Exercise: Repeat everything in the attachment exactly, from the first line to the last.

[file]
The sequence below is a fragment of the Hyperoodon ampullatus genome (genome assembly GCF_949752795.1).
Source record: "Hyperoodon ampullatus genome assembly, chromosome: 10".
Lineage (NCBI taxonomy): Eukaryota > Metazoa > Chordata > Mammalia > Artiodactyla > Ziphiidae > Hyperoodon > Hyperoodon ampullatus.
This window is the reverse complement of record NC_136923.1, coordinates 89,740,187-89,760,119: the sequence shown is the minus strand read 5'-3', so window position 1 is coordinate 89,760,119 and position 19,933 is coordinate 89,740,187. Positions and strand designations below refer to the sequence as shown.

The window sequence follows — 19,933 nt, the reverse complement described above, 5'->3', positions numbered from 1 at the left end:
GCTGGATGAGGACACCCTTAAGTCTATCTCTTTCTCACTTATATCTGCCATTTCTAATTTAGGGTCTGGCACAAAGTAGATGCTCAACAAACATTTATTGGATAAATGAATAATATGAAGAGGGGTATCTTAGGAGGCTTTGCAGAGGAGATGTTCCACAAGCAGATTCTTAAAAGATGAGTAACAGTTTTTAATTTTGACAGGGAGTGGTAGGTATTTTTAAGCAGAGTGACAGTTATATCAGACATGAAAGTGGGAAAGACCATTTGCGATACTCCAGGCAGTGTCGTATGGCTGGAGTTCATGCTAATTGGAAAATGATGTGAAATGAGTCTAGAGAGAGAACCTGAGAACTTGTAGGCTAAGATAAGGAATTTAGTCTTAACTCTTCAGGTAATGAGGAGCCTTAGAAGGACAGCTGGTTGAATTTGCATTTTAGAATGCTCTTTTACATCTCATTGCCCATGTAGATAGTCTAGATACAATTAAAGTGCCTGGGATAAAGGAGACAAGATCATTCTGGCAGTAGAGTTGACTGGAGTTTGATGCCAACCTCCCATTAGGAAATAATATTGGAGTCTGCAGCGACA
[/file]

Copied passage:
The sequence below is a fragment of the Hyperoodon ampullatus genome (genome assembly GCF_949752795.1).
Source record: "Hyperoodon ampullatus genome assembly, chromosome: 10".
Lineage (NCBI taxonomy): Eukaryota > Metazoa > Chordata > Mammalia > Artiodactyla > Ziphiidae > Hyperoodon > Hyperoodon ampullatus.
This window is the reverse complement of record NC_136923.1, coordinates 89,740,187-89,760,119: the sequence shown is the minus strand read 5'-3', so window position 1 is coordinate 89,760,119 and position 19,933 is coordinate 89,740,187. Positions and strand designations below refer to the sequence as shown.

The window sequence follows — 19,933 nt, the reverse complement described above, 5'->3', positions numbered from 1 at the left end:
GCTGGATGAGGACACCCTTAAGTCTATCTCTTTCTCACTTATATCTGCCATTTCTAATTTAGGGTCTGGCACAAAGTAGATGCTCAACAAACATTTATTGGATAAATGAATAATATGAAGAGGGGTATCTTAGGAGGCTTTGCAGAGGAGATGTTCCACAAGCAGATTCTTAAAAGATGAGTAACAGTTTTTAATTTTGACAGGGAGTGGTAGGTATTTTTAAGCAGAGTGACAGTTATATCAGACATGAAAGTGGGAAAGACCATTTGCGATACTCCAGGCAGTGTCGTATGGCTGGAGTTCATGCTAATTGGAAAATGATGTGAAATGAGTCTAGAGAGAGAACCTGAGAACTTGTAGGCTAAGATAAGGAATTTAGTCTTAACTCTTCAGGTAATGAGGAGCCTTAGAAGGACAGCTGGTTGAATTTGCATTTTAGAATGCTCTTTTACATCTCATTGCCCATGTAGATAGTCTAGATACAATTAAAGTGCCTGGGATAAAGGAGACAAGATCATTCTGGCAGTAGAGTTGACTGGAGTTTGATGCCAACCTCCCATTAGGAAATAATATTGGAGTCTGCAGCGACA